I-579 Urban Open Space Cap
I-579 Urban Open Space Cap
A Complex Structural Solution Reconnects a Historic Pittsburgh Neighbourhood
In the 1950s, homes and businesses in Pittsburgh's Lower Hill District were demolished to construct the former Civic Arena and other developments. During that time, Crosstown Boulevard — later named Interstate 579 — was built, creating a “concrete canyon” of tall retaining walls and noisy interstate traffic, separating the Hill District from Downtown.
The $30 million I-579 Urban Open Space Cap project, completed in late 2021, has bridged the concrete canyon and created a tree-lined park over I-579, providing a walkable link to a neighbourhood that lost its direct access to downtown. The cap covers about 300 feet of interstate with a 3-acre park that features rain gardens, art, story walls, an outdoor classroom, an amphitheatre and integrated seating.
HDR served as the lead designer for the cap, named Frankie Pace Park in honour of a Hill District civic leader. Our team provided early project planning, bridge design, grant support and public engagement services, as well as preliminary/final design and construction support. While still an unusual structure type, HDR’s bridges and structures experts have been involved with the design and planning of multiple cap projects, which are also known as highway covers, highway lids, decks or land bridges.
Close Community Collaboration
Our team used an extensive community listening and design review process to obtain input from residents and other stakeholders for the public space that makes up the surface of the cap. Community organizations based in the Hill District were involved, informed and interested in progress, including offering early letters of support for the project’s $19 million TIGER grant. Numerous meetings were held with residents to listen to their vision for the space and what themes they would like to see in the finished park. These elements are incorporated through the park landscape design, as well as in integrated art commissioned from local artists.
Complex Agency Coordination
Planning and design required coordination with multiple federal, state and local entities, as well as private and nonprofit organizations. The Sports & Exhibition Authority of Pittsburgh and Allegheny County acted as the lead design agency alongside the City of Pittsburgh as owner, with oversight from the Pennsylvania Department of Transportation and review from the U.S. Department of Transportation, Federal Highway Administration.
Technical Innovations in a Constrained Site
The dense, urban site of the cap is bordered by existing multi-span bridges and retaining walls, creating a constrained construction site that required special attention to reduce lane closures and avoid damaging existing structures. New abutments were constructed behind the existing retaining walls, which were trimmed to accommodate the new bridge beams. These abutments were supported by over 200 drilled micropiles, used to minimize disturbance to the existing walls founded on spread footings. New piers were founded on drilled shafts that could be installed in narrow gore areas and transition directly into slender multicolumn bents, to limit impact to the roadway template.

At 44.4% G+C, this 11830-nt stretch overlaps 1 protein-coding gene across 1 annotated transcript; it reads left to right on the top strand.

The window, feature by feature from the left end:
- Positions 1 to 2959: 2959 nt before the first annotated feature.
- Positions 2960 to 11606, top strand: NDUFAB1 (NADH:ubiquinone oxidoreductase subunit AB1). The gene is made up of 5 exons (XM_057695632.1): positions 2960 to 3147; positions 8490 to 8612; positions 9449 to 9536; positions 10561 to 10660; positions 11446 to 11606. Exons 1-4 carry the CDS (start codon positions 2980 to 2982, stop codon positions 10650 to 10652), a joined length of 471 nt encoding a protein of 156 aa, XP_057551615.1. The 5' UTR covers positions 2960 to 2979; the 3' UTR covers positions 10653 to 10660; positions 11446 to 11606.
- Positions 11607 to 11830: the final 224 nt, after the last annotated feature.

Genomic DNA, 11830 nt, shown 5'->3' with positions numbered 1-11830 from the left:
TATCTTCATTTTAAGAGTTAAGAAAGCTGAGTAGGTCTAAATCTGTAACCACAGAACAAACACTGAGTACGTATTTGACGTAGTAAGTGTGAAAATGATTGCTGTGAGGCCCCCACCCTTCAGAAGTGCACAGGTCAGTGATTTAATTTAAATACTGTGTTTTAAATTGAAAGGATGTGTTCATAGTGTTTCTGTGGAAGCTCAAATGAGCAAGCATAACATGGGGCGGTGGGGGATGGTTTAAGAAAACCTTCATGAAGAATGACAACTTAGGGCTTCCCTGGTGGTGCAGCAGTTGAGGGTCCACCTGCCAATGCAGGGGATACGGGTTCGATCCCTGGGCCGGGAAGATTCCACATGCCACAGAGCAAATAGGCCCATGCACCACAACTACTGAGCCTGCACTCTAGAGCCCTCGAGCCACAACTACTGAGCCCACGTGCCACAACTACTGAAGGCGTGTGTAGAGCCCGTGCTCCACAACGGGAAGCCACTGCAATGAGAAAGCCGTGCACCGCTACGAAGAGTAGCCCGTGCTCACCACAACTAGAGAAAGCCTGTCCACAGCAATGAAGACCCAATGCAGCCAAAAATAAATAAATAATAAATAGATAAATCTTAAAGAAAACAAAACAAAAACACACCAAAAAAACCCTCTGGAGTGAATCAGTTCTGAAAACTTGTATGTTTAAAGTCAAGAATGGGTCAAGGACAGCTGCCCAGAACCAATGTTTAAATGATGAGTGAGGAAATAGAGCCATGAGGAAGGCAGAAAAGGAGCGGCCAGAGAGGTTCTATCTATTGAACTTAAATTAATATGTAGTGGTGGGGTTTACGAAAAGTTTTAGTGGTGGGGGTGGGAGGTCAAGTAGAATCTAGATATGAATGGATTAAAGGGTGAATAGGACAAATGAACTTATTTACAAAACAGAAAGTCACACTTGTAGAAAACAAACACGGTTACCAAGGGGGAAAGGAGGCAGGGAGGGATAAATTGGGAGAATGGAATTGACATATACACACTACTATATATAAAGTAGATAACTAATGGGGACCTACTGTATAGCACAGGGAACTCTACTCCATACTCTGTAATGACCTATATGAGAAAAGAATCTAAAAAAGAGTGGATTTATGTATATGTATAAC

Due to the varied park topography, in some areas the soil depth would have added too much dead load to the bridge beams. The solution for these regions was use of buried geofoam block. These blocks weigh less than 3 pounds per cubic foot and yet provide needed support for the surface above. They were buried in the deepest portion of the park to reduce the earth load on the bridge beams.
Another challenge was ensuring water from the soil does not penetrate the structure deck, where it could freeze and cause damage to the structure or danger to the drivers below. This was prevented through multiple redundant waterproofing layers. These included waterstops between structure units, layers of bituminous paper and waterproofing membrane on the top and backwalls of the superstructure, a 4-inch fiber-reinforced concrete protection slab to prevent damage to the waterproofing from future excavation, and a continuous aggregate drainage layer across the sloping superstructure.
A Catalyst for Continued Development
For more than six decades, the Hill District was isolated from downtown by Interstate 579 and a sea of parking lots. The new Frankie Pace Park changes that. In the coming years, nearby parking lots will be replaced with an urban street grid and new development to complete the connection.
“This is really a time to celebrate,” said Pennsylvania Gov. Tom Wolf at the ribbon cutting for the park in November 2021. “A great injustice was done in the ‘50s and this is finally, at long last, a way to address that injustice.”